A little background first…my dad has Parkinson’s Disease.  He had been treated with the standard Parkinson’s meds for years but this past summer, after his first fall and fracture, we took him off this medication as we thought it may have been the cause of his fast onset of dementia-like symptoms.  At the time, we were operating as if he had fallen into a state of temporary delirium, something that is quite common with the elderly after the trauma he had experienced with this fracture and subsequent hospital stay.

The symptoms didn’t go away, however, but his Parkinson’s symptoms came back with a very loud roar, so last week, we re-started the Parkinson’s medication.  With Sinemet, the gold standard in Parkinson’s meds, a patient takes a dose throughout the day.  As the medication wears off, the symptoms return.  Therefore, when you are incorporating rehab into your day, you’ll want to time your session shortly after another dose of the medication is taken.  Not rocket science, yes?

LESSON #1:  DON’T ASSUME THE LEFT-HAND KNOWS WHAT THE RIGHT-HAND IS DOING

I found out, quite by accident, that the therapy folks were not coordinating the timing of their sessions with my dad with the nursing staff, who were giving him his medication.

LESSON #2: YOU HAVE TO BE OVERSEEING EVERY DETAIL OF YOUR PARENT’S CARE. YOU ARE THE KEEPER OF THE “BIG PICTURE.”

And finally, it is, I believe, impossible to take care of your mom or dad from afar.  I did this for about 10 years before I finally put my foot down and moved him across the country to be near me. You cannot possibly manage someone’s care properly unless you see them frequently, attend doctor’s appointments with them etc.  I also believe that after the age of 75, it becomes nearly impossible for a person to consider moving.  They begin to operate their lives using visual cues more and taking them out of their familiar environment can really throw them cognitively.  We are all living longer and eventually, we will all be dealing with this period in our lives.  My advice…and one I plan to follow…is to move near your kids (or whomever you have designated to be your healthcare proxy) before the age of 75.  That way, you get to enjoy being near them before you become so needy.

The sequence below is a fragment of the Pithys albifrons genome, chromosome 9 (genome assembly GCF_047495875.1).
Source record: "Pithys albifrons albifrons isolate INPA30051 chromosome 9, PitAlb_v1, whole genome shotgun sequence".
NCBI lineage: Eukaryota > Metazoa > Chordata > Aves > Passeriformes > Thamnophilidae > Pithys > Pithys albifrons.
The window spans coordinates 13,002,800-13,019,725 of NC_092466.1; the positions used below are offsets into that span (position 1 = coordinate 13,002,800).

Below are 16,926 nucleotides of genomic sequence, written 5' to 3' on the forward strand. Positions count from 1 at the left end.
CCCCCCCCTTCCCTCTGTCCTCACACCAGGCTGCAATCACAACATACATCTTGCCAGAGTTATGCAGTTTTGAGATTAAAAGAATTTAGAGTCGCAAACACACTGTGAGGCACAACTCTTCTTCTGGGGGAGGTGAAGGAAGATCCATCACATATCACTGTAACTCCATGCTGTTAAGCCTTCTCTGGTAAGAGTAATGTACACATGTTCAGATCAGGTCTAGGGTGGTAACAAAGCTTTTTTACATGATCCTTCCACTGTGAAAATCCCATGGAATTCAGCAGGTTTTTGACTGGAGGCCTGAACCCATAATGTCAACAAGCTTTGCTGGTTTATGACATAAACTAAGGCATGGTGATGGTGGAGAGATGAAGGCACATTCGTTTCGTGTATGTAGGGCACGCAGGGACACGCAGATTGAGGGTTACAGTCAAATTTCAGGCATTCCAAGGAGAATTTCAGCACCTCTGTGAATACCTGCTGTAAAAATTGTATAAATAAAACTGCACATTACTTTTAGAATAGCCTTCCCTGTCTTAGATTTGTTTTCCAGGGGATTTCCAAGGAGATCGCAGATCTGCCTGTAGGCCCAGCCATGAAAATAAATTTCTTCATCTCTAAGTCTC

LESSON #3:  MOVE YOUR PARENT CLOSE TO YOU WHILE YOU CAN STILL ENJOY HAVING THEM NEARBY

My father never wanted to move. He gave me all the standard lines:

I have lived here for over 50 years;  my friends are all here;  I’d be a burden.  The usual statements you are likely to hear.

Here’s the truth:

  1. If you live long enough, as my dad has, many of his friends will pre-decease him.
  2. If you  move when you are still young enough, you’ll have the opportunity to make new friends.  If you wait too long, and you develop dementia, or Alzheimer’s, you won’t be making friends as you will be too compromised to do so.
  3. The burden story?  We all become a burden to our kids at some point.  It’s part of the circle of life.  It would have been SO MUCH BETTER to have had my dad living near me for at least 5 years prior to his slide into dementia.  Taking care of him without the benefit of those happy memories to draw upon – well, that’s where it feels like a burden.